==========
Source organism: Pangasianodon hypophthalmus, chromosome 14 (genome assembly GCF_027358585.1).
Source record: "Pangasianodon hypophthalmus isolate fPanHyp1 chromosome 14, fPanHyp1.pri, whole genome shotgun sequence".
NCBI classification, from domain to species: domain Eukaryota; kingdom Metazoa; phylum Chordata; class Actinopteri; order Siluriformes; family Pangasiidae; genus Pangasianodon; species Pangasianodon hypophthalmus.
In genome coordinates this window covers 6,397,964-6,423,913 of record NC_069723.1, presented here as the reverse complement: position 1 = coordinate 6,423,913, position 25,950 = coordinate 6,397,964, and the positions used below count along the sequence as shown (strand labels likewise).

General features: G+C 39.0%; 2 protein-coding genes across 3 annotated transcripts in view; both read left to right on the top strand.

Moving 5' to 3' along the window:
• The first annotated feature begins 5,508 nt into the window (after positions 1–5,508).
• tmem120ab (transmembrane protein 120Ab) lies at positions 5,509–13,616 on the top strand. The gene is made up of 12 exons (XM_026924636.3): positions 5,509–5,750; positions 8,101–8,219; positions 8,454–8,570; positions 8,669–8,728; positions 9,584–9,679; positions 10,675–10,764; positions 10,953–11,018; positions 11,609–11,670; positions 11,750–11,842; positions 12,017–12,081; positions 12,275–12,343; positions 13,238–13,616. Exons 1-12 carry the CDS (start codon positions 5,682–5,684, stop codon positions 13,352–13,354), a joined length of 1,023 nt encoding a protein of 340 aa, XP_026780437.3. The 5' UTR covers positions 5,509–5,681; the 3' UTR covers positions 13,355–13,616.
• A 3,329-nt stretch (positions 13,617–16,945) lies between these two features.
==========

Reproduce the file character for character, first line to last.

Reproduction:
Source organism: Pangasianodon hypophthalmus, chromosome 14 (genome assembly GCF_027358585.1).
Source record: "Pangasianodon hypophthalmus isolate fPanHyp1 chromosome 14, fPanHyp1.pri, whole genome shotgun sequence".
NCBI classification, from domain to species: domain Eukaryota; kingdom Metazoa; phylum Chordata; class Actinopteri; order Siluriformes; family Pangasiidae; genus Pangasianodon; species Pangasianodon hypophthalmus.
In genome coordinates this window covers 6,397,964-6,423,913 of record NC_069723.1, presented here as the reverse complement: position 1 = coordinate 6,423,913, position 25,950 = coordinate 6,397,964, and the positions used below count along the sequence as shown (strand labels likewise).

General features: G+C 39.0%; 2 protein-coding genes across 3 annotated transcripts in view; both read left to right on the top strand.

Moving 5' to 3' along the window:
• The first annotated feature begins 5,508 nt into the window (after positions 1–5,508).
• tmem120ab (transmembrane protein 120Ab) lies at positions 5,509–13,616 on the top strand. The gene is made up of 12 exons (XM_026924636.3): positions 5,509–5,750; positions 8,101–8,219; positions 8,454–8,570; positions 8,669–8,728; positions 9,584–9,679; positions 10,675–10,764; positions 10,953–11,018; positions 11,609–11,670; positions 11,750–11,842; positions 12,017–12,081; positions 12,275–12,343; positions 13,238–13,616. Exons 1-12 carry the CDS (start codon positions 5,682–5,684, stop codon positions 13,352–13,354), a joined length of 1,023 nt encoding a protein of 340 aa, XP_026780437.3. The 5' UTR covers positions 5,509–5,681; the 3' UTR covers positions 13,355–13,616.
• A 3,329-nt stretch (positions 13,617–16,945) lies between these two features.